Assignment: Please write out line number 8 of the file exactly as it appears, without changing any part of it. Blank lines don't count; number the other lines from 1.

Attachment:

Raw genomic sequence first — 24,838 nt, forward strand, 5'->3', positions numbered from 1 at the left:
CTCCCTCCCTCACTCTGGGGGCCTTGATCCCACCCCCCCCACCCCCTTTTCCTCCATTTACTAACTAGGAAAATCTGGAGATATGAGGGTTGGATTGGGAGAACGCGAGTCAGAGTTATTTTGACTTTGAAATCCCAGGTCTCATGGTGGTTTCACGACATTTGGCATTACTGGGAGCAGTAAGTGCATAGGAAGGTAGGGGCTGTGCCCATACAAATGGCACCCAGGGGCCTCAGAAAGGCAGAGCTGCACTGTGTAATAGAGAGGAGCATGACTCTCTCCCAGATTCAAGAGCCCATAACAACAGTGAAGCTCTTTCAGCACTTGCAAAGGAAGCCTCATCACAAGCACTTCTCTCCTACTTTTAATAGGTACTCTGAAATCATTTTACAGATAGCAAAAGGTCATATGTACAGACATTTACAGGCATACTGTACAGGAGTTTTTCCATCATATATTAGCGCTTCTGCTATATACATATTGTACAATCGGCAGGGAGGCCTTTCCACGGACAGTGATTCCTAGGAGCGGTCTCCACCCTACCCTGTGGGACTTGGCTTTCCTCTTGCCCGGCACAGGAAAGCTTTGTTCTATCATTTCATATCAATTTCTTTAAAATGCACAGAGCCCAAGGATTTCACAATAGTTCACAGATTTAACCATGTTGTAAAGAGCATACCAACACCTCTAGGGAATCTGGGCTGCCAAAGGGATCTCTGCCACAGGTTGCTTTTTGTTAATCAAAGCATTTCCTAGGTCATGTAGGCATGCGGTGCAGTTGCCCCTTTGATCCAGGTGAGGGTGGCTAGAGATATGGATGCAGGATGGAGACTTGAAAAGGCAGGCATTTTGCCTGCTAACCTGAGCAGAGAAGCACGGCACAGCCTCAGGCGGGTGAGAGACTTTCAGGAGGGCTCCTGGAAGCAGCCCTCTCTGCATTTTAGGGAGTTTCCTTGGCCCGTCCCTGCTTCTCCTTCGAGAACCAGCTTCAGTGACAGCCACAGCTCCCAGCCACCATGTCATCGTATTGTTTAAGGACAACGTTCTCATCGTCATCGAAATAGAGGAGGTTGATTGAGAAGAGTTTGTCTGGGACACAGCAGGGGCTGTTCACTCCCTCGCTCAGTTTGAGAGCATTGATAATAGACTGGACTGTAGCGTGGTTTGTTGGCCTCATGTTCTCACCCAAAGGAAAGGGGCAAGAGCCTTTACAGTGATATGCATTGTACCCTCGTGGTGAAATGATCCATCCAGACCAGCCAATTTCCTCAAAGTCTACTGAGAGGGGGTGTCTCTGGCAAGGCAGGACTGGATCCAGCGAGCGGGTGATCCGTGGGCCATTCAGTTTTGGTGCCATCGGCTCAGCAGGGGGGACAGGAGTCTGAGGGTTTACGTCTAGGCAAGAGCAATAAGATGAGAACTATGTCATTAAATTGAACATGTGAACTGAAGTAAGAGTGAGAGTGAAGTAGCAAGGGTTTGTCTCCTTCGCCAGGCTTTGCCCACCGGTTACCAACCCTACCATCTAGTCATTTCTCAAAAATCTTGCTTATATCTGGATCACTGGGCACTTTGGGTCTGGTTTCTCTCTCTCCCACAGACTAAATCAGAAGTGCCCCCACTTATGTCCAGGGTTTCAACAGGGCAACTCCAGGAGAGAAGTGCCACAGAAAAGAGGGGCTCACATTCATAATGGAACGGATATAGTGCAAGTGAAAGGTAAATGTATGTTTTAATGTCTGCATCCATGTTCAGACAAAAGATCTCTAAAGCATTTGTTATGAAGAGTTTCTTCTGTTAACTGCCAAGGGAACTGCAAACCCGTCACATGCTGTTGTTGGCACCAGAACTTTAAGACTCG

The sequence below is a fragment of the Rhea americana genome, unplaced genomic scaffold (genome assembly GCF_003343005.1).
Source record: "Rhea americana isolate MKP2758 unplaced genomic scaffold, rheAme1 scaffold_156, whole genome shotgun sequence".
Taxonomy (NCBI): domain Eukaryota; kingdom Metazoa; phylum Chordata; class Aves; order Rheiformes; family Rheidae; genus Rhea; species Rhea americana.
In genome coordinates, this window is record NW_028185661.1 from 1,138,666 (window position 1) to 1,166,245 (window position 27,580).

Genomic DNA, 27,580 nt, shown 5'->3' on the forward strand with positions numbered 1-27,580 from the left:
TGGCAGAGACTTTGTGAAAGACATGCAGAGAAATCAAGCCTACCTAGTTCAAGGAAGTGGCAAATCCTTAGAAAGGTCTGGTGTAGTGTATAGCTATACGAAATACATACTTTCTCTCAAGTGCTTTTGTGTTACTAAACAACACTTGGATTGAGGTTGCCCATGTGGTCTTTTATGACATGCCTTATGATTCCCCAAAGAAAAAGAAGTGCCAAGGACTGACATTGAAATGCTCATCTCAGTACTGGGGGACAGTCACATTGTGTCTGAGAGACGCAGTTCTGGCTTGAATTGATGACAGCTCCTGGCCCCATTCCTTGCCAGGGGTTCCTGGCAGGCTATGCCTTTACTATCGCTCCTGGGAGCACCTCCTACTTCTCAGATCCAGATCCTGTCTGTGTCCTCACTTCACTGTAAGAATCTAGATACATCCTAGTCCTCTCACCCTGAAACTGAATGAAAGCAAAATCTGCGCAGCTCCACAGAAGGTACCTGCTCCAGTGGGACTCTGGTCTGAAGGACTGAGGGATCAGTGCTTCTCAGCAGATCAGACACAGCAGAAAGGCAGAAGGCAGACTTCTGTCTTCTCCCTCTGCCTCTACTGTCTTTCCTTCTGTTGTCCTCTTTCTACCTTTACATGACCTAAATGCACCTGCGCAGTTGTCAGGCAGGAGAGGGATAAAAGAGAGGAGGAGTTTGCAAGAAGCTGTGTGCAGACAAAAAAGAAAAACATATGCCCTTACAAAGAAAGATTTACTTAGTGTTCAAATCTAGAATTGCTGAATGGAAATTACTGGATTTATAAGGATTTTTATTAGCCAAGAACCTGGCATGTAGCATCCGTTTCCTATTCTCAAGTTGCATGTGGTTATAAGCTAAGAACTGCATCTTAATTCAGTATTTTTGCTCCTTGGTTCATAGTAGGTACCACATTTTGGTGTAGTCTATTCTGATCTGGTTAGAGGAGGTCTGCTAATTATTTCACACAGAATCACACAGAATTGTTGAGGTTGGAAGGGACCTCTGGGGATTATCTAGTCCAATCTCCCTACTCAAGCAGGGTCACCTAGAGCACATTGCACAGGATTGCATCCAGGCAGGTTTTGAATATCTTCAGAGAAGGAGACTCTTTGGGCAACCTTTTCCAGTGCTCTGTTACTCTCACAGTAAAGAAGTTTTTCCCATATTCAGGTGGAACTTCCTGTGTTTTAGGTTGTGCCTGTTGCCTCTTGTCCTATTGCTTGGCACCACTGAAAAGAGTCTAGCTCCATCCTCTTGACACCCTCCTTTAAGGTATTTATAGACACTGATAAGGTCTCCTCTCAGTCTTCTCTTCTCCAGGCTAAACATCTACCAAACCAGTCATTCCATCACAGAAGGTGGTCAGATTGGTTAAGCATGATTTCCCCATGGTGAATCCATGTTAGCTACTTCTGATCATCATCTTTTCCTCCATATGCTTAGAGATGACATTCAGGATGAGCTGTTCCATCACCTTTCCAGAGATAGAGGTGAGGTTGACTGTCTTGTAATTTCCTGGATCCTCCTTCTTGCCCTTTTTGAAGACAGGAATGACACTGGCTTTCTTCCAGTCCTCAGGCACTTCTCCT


TGGCAGAGACTTTGTGAAAGACATGCAGAGAAATCAAGCCTACCTAGTTCAAGGAAGTGGCAAATCCTTAGAAAGGTCTGGTGTAGTGTATAGCTATACGAAATACATACTTTCTCTCAAGTGCTTTTGTGTTACTAAACAACACTTGGATTGAGGTTGCCCATGTGGTCTTTTATGACATGCCTTATGATTCCCCAAAGAAAAAGAAGTGCCAAGGACTGACATTGAAATGCTCATCTCAGTACTGGGGGACAGTCACATTGTGTCTGAGAGACGCAGTTCTGGCTTGAATTGATGACAGCTCCTGGCCCCATTCCTTGCCAGGGGTTCCTGGCAGGCTATGCCTTTACTATCGCTCCTGGGAGCACCTCCTACTTCTCAGATCCAGATCCTGTCTGTGTCCTCACTTCACTGTAAGAATCTAGATACATCCTAGTCCTCTCACCCTGAAACTGAATGAAAGCAAAATCTGCGCAGCTCCACAGAAGGTACCTGCTCCAGTGGGACTCTGGTCTGAAGGACTGAGGGATCAGTGCTTCTCAGCAGATCAGACACAGCAGAAAGGCAGAAGGCAGACTTCTGTCTTCTCCCTCTGCCTCTACTGTCTTTCCTTCTGTTGTCCTCTTTCTACCTTTACATGACCTAAATGCACCTGCGCAGTTGTCAGGCAGGAGAGGGATAAAAGAGAGGAGGAGTTTGCAAGAAGCTGTGTGCAGACAAAAAAGAAAAACATATGCCCTTACAAAGAAAGATTTACTTAGTGTTCAAATCTAGAATTGCTGAATGGAAATTACTGGATTTATAAGGATTTTTATTAGCCAAGAACCTGGCATGTAGCATCCGTTTCCTATTCTCAAGTTGCATGTGGTTATAAGCTAAGAACTGCATCTTAATTCAGTATTTTTGCTCCTTGGTTCATAGTAGGTACCACATTTTGGTGTAGTCTATTCTGATCTGGTTAGAGGAGGTCTGCTAATTATTTCACACAGAATCACACAGAATTGTTGAGGTTGGAAGGGACCTCTGGGGATTATCTAGTCCAATCTCCCTACTCAAGCAGGGTCACCTAGAGCACATTGCACAGGATTGCATCCAGGCAGGTTTTGAATATCTTCAGAGAAGGAGACTCTTTGGGCAACCTTTTCCAGTGCTCTGTTACTCTCACAGTAAAGAAGTTTTTCCCATATTCAGGTGGAACTTCCTGTGTTTTAGGTTGTGCCTGTTGCCTCTTGTCCTATTGCTTGGCACCACTGAAAAGAGTCTAGCTCCATCCTCTTGACACCCTCCTTTAAGGTATTTATAGACACTGATAAGGTCTCCTCTCAGTCTTCTCTTCTCCAGGCTAAACATCTACCAAACCAGTCATTCCATCACAGAAGGTGGTCAGATTGGTTAAGCATGATTTCCCCATGGTGAATCCATGTTAGCTACTTCTGATCATCATCTTTTCCTCCATATGCTTAGAGATGACATTCAGGATGAGCTGTTCCATCACCTTTCCAGAGATAGAGGTGAGGTTGACTGTCTTGTAATTTCCTGGATCCTCCTTCTTGCCCTTTTTGAAGACAGGAATGACACTGGCTTTCTTCCAGTCCTCAGGCACTTCTCCT